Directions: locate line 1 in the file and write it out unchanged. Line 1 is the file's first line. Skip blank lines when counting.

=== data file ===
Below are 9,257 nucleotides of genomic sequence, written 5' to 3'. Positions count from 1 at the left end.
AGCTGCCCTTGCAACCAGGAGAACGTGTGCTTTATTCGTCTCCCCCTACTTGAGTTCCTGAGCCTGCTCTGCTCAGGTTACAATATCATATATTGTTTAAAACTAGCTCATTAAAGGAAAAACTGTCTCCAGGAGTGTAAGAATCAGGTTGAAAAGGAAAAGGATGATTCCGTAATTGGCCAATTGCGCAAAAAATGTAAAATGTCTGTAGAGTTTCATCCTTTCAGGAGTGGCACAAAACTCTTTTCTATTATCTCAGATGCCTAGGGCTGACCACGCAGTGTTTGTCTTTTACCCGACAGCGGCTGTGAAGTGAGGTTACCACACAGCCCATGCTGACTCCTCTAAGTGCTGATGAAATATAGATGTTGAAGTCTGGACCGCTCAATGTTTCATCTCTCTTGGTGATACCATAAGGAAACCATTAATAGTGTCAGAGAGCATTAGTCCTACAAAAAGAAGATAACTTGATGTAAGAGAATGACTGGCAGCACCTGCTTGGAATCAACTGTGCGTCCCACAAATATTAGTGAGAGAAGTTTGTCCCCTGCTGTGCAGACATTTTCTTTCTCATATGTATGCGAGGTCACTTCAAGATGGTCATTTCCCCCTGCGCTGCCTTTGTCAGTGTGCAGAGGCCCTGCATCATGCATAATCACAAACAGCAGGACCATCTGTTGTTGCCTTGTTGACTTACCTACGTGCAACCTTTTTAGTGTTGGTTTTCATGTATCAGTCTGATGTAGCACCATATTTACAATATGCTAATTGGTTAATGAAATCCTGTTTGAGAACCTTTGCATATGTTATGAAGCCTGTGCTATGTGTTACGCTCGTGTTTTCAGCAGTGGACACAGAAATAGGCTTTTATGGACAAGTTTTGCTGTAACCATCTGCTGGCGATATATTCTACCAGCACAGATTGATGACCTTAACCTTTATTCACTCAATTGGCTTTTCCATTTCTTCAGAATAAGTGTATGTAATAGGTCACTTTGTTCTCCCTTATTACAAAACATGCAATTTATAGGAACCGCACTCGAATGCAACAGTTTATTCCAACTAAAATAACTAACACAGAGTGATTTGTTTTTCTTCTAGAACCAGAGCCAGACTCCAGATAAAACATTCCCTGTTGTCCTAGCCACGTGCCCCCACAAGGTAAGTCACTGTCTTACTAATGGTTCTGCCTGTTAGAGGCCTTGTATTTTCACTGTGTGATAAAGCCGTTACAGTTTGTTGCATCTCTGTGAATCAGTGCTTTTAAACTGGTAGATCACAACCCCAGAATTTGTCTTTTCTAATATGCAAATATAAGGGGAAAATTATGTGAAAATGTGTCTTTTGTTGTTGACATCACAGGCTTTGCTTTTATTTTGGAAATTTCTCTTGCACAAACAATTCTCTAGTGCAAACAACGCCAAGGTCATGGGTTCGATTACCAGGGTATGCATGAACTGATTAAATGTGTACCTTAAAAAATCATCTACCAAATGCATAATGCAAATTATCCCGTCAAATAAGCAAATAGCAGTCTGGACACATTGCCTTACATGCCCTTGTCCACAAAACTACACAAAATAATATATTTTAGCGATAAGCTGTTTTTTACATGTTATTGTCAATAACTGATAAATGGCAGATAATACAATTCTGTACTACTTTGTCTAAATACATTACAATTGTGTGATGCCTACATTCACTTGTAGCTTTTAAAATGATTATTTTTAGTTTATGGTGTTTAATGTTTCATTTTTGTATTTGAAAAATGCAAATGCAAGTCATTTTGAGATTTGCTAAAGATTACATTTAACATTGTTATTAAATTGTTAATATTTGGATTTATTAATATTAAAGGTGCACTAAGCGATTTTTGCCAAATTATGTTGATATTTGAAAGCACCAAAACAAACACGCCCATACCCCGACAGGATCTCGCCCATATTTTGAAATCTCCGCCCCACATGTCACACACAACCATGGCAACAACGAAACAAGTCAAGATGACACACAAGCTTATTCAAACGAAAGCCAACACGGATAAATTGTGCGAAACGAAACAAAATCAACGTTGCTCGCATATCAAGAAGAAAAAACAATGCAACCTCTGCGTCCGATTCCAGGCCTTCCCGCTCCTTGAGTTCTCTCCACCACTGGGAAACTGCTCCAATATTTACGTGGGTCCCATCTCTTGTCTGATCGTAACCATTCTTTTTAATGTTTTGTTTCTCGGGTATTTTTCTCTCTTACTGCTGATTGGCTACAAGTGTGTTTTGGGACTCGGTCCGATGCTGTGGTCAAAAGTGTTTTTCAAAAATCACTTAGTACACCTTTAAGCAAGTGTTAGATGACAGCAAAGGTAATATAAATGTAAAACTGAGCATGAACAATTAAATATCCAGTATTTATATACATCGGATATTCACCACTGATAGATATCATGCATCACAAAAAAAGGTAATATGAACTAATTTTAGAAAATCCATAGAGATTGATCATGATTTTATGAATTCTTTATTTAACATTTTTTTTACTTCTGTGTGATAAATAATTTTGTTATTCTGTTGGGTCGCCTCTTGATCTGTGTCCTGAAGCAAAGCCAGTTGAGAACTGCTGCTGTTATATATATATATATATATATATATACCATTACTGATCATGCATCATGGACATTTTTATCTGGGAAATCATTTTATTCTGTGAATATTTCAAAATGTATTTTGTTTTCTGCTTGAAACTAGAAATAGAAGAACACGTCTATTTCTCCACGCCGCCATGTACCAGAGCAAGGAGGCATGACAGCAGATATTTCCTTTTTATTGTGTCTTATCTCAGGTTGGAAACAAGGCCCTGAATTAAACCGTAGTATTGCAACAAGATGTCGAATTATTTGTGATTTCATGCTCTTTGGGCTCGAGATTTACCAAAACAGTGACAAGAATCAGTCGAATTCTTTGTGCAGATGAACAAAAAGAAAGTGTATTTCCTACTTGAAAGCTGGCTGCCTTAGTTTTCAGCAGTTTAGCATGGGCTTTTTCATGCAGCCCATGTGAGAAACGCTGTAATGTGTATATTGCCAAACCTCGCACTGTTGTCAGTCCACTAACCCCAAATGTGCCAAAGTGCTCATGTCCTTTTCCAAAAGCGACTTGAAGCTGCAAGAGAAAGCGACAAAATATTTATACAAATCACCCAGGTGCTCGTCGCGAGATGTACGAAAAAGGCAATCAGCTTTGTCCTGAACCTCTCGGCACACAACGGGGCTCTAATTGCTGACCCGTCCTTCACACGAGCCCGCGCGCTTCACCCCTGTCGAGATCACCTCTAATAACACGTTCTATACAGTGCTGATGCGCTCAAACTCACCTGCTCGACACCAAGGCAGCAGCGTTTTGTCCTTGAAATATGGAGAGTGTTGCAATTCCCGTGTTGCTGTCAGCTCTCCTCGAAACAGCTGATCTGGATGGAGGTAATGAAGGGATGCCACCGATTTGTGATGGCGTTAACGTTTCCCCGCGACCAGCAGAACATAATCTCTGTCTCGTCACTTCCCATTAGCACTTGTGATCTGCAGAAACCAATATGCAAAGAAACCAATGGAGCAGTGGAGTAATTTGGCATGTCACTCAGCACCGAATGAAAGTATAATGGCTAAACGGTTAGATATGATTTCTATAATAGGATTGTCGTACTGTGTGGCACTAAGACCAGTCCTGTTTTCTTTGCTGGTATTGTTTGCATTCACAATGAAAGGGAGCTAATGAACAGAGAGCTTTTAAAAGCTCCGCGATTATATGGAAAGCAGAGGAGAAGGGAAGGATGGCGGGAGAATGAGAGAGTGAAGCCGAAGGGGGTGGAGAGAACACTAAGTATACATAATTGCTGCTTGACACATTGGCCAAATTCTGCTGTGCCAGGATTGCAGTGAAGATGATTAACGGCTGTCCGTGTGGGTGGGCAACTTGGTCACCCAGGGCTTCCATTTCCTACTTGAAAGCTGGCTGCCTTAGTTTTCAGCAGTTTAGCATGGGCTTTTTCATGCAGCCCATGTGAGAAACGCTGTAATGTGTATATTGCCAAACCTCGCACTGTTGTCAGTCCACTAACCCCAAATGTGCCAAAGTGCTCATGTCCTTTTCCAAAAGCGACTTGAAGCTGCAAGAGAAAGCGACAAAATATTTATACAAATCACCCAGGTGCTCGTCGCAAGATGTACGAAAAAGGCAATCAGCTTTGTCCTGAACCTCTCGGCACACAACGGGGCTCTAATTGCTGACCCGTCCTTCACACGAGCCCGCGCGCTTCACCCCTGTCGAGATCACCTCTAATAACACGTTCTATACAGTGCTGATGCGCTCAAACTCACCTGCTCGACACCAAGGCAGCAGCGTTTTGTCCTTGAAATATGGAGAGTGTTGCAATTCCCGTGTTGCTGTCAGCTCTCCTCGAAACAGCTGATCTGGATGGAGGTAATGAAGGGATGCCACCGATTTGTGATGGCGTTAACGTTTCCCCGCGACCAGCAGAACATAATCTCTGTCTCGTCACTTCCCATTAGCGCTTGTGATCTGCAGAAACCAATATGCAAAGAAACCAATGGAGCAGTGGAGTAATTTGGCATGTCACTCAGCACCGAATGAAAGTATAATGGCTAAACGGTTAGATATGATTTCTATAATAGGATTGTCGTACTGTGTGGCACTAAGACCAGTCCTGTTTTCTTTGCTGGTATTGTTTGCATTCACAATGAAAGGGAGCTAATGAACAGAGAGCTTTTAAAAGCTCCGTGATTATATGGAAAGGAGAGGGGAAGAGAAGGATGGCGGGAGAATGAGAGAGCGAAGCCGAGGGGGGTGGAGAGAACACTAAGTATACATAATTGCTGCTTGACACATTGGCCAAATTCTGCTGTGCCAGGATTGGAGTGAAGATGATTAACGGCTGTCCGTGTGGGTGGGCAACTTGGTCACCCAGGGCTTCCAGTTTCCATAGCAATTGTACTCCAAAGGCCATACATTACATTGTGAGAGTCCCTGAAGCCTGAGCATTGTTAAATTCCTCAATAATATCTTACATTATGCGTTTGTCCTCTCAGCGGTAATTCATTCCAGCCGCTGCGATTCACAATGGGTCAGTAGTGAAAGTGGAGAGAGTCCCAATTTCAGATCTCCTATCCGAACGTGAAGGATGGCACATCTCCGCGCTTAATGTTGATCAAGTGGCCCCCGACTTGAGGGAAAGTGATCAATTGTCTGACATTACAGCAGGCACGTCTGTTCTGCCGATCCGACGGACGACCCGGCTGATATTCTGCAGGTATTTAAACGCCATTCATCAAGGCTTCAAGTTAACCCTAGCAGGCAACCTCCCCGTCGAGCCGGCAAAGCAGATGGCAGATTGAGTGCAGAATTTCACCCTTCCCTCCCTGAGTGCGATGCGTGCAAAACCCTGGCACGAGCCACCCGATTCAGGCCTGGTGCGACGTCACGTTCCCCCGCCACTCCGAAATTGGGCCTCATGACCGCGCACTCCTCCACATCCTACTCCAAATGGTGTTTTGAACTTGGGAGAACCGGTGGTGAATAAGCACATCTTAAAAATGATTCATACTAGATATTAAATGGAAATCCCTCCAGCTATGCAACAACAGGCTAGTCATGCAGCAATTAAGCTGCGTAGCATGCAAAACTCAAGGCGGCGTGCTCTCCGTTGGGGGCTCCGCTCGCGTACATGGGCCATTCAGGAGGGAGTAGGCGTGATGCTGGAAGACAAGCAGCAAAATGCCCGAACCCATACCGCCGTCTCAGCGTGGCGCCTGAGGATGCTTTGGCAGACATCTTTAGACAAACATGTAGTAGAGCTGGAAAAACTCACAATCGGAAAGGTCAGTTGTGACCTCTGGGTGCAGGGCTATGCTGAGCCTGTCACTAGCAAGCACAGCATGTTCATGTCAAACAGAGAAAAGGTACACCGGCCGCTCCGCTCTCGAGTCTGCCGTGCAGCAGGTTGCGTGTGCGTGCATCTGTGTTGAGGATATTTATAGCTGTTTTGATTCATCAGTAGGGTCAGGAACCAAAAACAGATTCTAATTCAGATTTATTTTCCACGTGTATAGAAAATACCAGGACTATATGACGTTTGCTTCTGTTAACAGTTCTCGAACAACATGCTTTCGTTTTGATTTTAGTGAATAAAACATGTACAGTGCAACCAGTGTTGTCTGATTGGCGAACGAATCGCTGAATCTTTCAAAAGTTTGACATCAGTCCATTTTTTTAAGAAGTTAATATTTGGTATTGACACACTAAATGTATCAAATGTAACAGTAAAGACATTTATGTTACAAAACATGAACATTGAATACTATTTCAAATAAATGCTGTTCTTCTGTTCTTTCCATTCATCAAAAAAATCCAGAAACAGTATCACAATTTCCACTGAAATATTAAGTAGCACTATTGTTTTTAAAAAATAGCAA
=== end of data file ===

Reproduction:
Below are 9,257 nucleotides of genomic sequence, written 5' to 3'. Positions count from 1 at the left end.